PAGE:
There are days when I truly wonder if anyone is paying attention to what is going on in our country. I mean, really paying attention. We all notice when gas prices go up, then down, then up again week after week. We continue to complain while our grocery bills keep going up. Most of us have heard, repeatedly, how bad the housing market is and how houses have decreased in value, yet mortgage and rental payments have not decreased. There are more people on the unemployment rolls than ever before. Even when folks are eligible to collect unemployment, it’s not nearly enough to cover all the expenses they were paying for before they lost their jobs. Many people, who cannot find jobs and therefore increase their income, eventually may lose their homes to bankruptcy or foreclosure. We’ve heard variations of the same type of predicament over the past several years, and it’s only getting worse.
The government claims, in one week, the recession is nearing an end. The following week, they inform us the recession may last a little longer than predicted. They claim the job market has improved. What they don’t tell you is that some large companies are cutting full-time employees to part-time hours, and then hiring new employees for part-time hours to cover the time originally worked by the same previous full-time workers. Yes, it does create jobs. However, it also cuts the pay for the former full-time employees, and most likely completely cuts some benefits reserved only for full-timers, like healthcare.
Gas prices have gone down from a year or so ago, which is great for our wallets. We are told gas prices go up because of a shortage, or because of supply and demand. What we don’t hear on the news is that we have a surplus of oil right now, or even if we truly had a shortage, we could negotiate with Canada, which would be less expensive than getting our supply from the Middle East. We know from the news that many banks received a government bailout, while others received government subsidies to encourage them to provide new mortgages to prospective buyers, and to restructure existing mortgages to struggling homeowners. Instead, the banks tightened the requirements for new home mortgages and turned down many struggling homeowners to restructure their existing mortgages. Some folks may wonder what the banks are doing with the money, but all you have to do is look around and see construction for new banks or bank branches. In my own small town of approximately 40,000 people, it is no more than a five- mile trip from one end of town to the other. My bank has three branches, two within one mile of each other, and that does not include a freestanding ATM machine. There are at least eight other banks in our town with at least two branches each. Speaking of banks, you can rarely find interest rates over 2% for any type of savings or money market account unless you have $10,000.00 to set aside for a specified period of time. Yet most credit card interest rates, even for people with good credit scores, are over 15%.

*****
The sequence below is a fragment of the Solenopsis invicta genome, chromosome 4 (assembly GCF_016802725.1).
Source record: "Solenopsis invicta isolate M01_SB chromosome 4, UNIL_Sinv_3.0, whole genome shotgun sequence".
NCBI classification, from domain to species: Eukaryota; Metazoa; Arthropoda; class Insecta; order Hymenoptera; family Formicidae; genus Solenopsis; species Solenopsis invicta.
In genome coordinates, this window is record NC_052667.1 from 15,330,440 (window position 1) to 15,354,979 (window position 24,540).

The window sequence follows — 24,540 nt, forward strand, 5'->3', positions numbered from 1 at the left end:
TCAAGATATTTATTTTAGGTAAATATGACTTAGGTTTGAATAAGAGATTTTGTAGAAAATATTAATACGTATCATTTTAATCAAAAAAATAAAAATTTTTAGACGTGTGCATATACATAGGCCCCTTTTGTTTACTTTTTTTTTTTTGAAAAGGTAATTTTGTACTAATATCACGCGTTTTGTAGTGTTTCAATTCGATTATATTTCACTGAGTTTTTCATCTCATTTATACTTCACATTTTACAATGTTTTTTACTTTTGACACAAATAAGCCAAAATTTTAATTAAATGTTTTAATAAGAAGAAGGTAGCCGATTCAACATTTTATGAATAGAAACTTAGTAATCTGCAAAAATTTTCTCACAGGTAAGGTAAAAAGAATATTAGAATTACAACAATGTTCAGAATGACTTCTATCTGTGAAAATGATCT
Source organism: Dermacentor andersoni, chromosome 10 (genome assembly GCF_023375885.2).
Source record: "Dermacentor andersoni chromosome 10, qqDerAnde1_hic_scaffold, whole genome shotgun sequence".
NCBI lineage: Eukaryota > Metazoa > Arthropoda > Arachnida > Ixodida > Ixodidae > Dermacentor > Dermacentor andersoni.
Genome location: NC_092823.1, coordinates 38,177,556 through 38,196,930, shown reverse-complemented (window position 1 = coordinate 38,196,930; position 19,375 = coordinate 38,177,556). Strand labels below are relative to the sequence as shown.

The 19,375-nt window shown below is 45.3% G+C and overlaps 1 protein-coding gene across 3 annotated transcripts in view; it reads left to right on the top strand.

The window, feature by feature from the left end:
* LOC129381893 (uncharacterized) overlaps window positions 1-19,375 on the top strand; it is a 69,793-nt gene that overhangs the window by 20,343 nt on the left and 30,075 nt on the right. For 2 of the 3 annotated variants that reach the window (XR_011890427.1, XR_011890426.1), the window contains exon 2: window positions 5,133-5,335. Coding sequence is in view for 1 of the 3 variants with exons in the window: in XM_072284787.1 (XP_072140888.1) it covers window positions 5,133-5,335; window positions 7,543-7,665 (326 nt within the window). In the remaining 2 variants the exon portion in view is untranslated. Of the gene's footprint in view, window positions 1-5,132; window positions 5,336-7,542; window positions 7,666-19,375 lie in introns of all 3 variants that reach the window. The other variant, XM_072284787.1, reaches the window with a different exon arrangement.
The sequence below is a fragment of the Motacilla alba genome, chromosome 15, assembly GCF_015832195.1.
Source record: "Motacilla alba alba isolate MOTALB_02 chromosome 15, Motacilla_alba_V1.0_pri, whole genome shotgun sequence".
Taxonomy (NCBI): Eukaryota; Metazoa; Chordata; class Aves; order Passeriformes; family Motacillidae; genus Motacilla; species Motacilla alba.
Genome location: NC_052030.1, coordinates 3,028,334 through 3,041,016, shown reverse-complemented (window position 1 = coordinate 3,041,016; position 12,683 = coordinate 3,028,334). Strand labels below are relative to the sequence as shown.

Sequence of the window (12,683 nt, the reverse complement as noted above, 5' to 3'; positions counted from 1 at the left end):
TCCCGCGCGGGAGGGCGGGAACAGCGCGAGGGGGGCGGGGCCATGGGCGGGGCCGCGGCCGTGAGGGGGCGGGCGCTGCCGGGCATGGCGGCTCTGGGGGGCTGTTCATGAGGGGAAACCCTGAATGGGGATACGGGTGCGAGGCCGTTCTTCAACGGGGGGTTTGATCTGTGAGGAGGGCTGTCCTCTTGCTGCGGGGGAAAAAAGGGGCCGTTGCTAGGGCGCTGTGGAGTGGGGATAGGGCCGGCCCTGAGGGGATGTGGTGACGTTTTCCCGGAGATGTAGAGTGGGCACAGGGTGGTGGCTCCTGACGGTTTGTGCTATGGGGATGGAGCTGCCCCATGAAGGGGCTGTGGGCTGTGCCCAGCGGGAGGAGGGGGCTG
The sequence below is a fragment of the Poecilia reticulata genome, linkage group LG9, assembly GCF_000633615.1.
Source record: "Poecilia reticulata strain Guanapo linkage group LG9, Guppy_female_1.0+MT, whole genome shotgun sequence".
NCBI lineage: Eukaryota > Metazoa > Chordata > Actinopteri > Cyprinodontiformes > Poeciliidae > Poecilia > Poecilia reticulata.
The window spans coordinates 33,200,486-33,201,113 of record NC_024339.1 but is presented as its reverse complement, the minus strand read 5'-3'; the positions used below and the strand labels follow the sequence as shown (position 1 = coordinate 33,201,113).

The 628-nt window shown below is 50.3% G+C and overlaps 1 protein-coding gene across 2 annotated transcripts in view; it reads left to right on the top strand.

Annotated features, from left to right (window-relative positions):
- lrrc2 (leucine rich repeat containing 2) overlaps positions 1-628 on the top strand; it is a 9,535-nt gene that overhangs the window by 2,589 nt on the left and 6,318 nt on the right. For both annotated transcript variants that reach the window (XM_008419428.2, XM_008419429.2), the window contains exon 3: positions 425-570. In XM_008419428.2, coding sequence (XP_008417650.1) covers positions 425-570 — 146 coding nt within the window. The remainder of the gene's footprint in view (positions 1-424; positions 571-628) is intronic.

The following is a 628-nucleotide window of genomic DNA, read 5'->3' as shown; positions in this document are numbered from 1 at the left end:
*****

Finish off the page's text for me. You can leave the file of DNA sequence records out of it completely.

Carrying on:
What prompted me to write this down was an incident that occurred this morning. I rarely go to yard sales. However, my ex-husband (with whom I maintain a friendship) is looking for some decent but inexpensive used furniture to furnish an apartment for himself. This morning, we went to several yard sales looking for a dining room set and recliner. We happened to stop at one yard sale where some items were displayed in the homeowner’s garage. While I perused the items in the garage, my ex-husband checked out some tools set up on a table in the driveway. Another customer was interested in an electric tool and asked the homeowner if he could plug it in to make sure the item worked. The homeowner, a young man around thirty-five years old, told the customer that indeed the item worked, but they couldn’t plug it in anywhere because he did not have electricity. From the number of items that were on sale, and because this young man wasn’t working on a Friday morning, it was apparent things were not going well for him and his family. At another yard sale, my ex-husband found some very expensive electric tools being sold for less than $10.00 each, while I found a collection of over one hundred of Boyd’s Bears being sold for twenty-five cents a piece. Boyd’s Bears usually cost between $12.95 and $50.00 each. Again, on a Friday morning, both husband and wife were home, not at work. The husband confided to my ex-husband that he had lost a job he had had for twenty years and is now working part-time in construction. His wife had lost her job at K-Mart when they closed the store here several years ago and is working part-time in an office while selling homemade jewelry on the side.
I wonder how the government obtains information that the economy is getting better. Do they just randomly pick affluent communities? I wonder how long it will be before our government officials decide to stop blaming the other party, stop talking about what is wrong, and actually doing something to improve the situation. I wonder what would happen if any one of our elected officials stood in that thirty-five year old man’s shoes for twenty-four hours and had to tell a customer he had no electricity, or had to tell his family they would be eating in the dark or sleeping without heat indefinitely. Perhaps our elected officials need a generous dose of reality so they can discard their rose-colored glasses.